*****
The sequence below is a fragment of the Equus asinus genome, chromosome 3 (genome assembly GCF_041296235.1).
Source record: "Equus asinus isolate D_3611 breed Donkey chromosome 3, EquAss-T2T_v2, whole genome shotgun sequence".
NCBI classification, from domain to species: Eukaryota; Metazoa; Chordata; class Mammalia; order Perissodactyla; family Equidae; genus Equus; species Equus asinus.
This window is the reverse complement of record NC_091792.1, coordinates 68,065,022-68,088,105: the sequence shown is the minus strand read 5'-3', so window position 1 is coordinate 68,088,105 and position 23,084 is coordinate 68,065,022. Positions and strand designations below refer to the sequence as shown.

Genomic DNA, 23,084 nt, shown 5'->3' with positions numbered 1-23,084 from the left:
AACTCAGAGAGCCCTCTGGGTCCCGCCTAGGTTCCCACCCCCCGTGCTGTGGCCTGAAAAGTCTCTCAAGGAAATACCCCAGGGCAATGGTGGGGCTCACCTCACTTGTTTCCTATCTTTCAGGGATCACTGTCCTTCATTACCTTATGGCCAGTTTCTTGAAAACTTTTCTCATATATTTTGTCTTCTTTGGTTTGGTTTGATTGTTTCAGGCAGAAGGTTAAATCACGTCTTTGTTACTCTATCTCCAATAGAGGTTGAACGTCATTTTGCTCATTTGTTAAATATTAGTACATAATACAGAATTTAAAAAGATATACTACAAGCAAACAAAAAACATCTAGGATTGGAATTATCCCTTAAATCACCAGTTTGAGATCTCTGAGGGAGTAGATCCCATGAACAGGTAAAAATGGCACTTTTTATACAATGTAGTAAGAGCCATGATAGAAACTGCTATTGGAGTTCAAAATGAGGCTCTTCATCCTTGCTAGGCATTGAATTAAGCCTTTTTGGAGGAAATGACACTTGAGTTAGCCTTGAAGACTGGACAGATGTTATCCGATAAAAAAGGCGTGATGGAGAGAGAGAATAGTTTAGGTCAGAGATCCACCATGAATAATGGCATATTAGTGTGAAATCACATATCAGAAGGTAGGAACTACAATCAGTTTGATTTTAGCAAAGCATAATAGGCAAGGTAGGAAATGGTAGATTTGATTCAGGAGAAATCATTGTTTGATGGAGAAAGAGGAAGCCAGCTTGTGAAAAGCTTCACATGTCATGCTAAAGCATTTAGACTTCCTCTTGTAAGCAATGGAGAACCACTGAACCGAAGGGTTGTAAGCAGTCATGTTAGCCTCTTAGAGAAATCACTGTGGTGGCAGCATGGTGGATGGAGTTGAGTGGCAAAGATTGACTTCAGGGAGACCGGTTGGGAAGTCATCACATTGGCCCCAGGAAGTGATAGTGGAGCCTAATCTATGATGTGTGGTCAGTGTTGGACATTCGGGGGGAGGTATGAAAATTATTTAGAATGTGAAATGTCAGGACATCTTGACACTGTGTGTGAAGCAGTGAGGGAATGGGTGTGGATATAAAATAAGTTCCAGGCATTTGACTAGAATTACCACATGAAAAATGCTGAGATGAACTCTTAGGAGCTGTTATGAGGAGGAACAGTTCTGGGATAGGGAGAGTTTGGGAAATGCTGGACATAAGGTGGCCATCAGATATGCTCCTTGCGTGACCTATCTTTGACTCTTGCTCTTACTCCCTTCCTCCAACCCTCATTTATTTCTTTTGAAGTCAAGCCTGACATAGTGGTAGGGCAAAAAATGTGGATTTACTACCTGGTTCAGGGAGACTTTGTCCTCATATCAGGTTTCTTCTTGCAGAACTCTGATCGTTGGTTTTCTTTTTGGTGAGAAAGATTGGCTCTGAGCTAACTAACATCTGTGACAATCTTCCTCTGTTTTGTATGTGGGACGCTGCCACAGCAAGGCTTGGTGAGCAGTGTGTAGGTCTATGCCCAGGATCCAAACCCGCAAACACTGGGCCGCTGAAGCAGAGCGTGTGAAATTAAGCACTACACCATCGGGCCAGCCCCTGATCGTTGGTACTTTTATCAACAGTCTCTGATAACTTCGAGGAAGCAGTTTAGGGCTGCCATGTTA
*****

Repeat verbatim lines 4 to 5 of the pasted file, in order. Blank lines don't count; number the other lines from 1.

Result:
This window is the reverse complement of record NC_091792.1, coordinates 68,065,022-68,088,105: the sequence shown is the minus strand read 5'-3', so window position 1 is coordinate 68,088,105 and position 23,084 is coordinate 68,065,022. Positions and strand designations below refer to the sequence as shown.

Genomic DNA, 23,084 nt, shown 5'->3' with positions numbered 1-23,084 from the left: